How would you like to see the relationship the VAC and community members grow or change?

We’re at an interesting point in history with nonprofits. In the past, it was accepted that you would pay a membership to an organization to be part of what they do. With the proliferation of digital and social media, you have access to everything without membership. I would love to see that idea of mutual support be brought back. The other important part is asking, ‘What sort of people would value our membership?’ Our membership isn’t a monoculture, but it could be more diverse. We have to think about shifting our programs to show we’re inclusive and responsible to the community en masse.

Toward that shift, we received funding from the City of Victoria to commission an artist that identifies as Black, Indigenous or a Person of Colour to create a new billboard outside our gallery. It will be a testament that we support marginalized and/or racialized artists in Victoria. We want to extend the call broadly, but we’re taking the process slowly. When you rush, you make mistakes. We’re learning, and realized we need to take time to create a call for everyone, by translating it and using accessible language. We’d like to honour the idea, “Nothing about us without us.” In doing so, we can be a funnel to support marginalized artistic communities. Our location is one of the most rapidly gentrifying areas in the city, and will look entirely different in ten years. We want to remind folks that this is an arts neighbourhood and racialized artists call this place home, too. Let's honour those histories.


SOVI is taking time to gather as a team to re-establish our goals and plans for the upcoming year. We’re excited to continue connecting with other organizations and individuals to help grow and develop within our community.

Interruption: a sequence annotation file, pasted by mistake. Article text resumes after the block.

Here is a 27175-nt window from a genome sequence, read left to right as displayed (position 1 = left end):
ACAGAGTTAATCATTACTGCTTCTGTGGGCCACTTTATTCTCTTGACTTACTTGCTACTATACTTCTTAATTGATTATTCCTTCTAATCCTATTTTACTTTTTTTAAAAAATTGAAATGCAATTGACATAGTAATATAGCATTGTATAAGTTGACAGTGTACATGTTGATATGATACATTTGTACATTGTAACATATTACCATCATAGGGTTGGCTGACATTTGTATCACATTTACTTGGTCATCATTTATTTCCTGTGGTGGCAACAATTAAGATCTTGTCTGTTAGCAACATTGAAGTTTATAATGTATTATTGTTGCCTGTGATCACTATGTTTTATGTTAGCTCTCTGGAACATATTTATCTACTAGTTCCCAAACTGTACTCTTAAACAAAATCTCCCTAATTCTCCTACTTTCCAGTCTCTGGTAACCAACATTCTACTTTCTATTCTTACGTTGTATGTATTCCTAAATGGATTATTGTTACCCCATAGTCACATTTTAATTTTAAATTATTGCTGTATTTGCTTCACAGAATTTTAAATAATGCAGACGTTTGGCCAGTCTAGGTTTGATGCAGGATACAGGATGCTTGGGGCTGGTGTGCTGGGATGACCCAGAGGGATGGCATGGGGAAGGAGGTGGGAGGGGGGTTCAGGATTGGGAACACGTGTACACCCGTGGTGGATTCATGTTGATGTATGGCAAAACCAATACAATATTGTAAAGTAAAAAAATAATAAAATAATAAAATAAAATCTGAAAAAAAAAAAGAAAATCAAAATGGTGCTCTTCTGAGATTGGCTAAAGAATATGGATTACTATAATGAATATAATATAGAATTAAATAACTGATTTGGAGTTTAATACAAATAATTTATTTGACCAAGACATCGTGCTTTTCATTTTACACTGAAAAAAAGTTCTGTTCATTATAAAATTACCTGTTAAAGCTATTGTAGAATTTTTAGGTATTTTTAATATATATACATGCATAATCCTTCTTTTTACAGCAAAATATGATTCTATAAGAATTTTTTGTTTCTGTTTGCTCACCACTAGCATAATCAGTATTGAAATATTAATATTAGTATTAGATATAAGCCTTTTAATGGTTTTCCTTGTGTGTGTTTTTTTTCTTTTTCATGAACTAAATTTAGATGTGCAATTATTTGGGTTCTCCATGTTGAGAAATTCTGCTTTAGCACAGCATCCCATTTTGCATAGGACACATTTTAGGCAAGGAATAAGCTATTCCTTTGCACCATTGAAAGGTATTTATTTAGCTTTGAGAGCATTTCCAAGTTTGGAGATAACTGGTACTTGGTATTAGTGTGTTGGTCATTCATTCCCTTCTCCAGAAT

In the meantime, our Anti-Racist Community of Practice continues to run monthly meetings. Recently, we had a facilitated art workshop with Lindsay Katsitsakatste Delaronde, which explored familial childhoods, intergenerational experiences, and how they shape our journeys with anti-racism. If you’re interested in joining this space of vulnerability and learning, send us an email at This email address is being protected from spambots. You need JavaScript enabled to view it.!


Image shows Kent Monkman's painting 'The Scream' which tells the story of the Sixties Scoop. In the painting, RCMP officers and members of the Catholic church violently steal Indigenous children from their homes, whilst their families desperately struggle to hold on to them. Art is used as a catalyst for social change, activism, and community development in countless ways. For at least a century, protest art has adorned public spaces to speak to injustice. Pieces like Kent Monkman's famous 'Shame and Prejudice' exhibit help reshape our understanding of history. It's integral to society- the Canada Council for the Arts outlines the difference arts-based initiatives and enterprises make in communities across BC. Victoria’s Puente Theatre is highlighted, which bridges cultures through theatre celebrating diversity and immigration stories. Art is a vehicle toward economic development and sustainability for underserved groups– a mission of the Indigenous Arts Collective of Canada, which specifically serves Indigenous women. Unique creative forms also garner attention and interest; recently the Victoria professional soccer team Pacific FC unveiled new jerseys designed by Coast Salish artist Maynard Johnny Junior. The jerseys are meant to catch attention and tell a story of Indigenous and Canadian relations, to mobilize reconciliation. On a smaller level, individuals also use their artistic talents to aid other causes relevant to their local communities. Art for Dogs is an upcoming exhibit at the Cage Gallery, where folks can purchase dog-centered pieces to raise money for the SPCA. Through varying mediums and scale, art not only shapes our perception of the world, but our behaviour within it.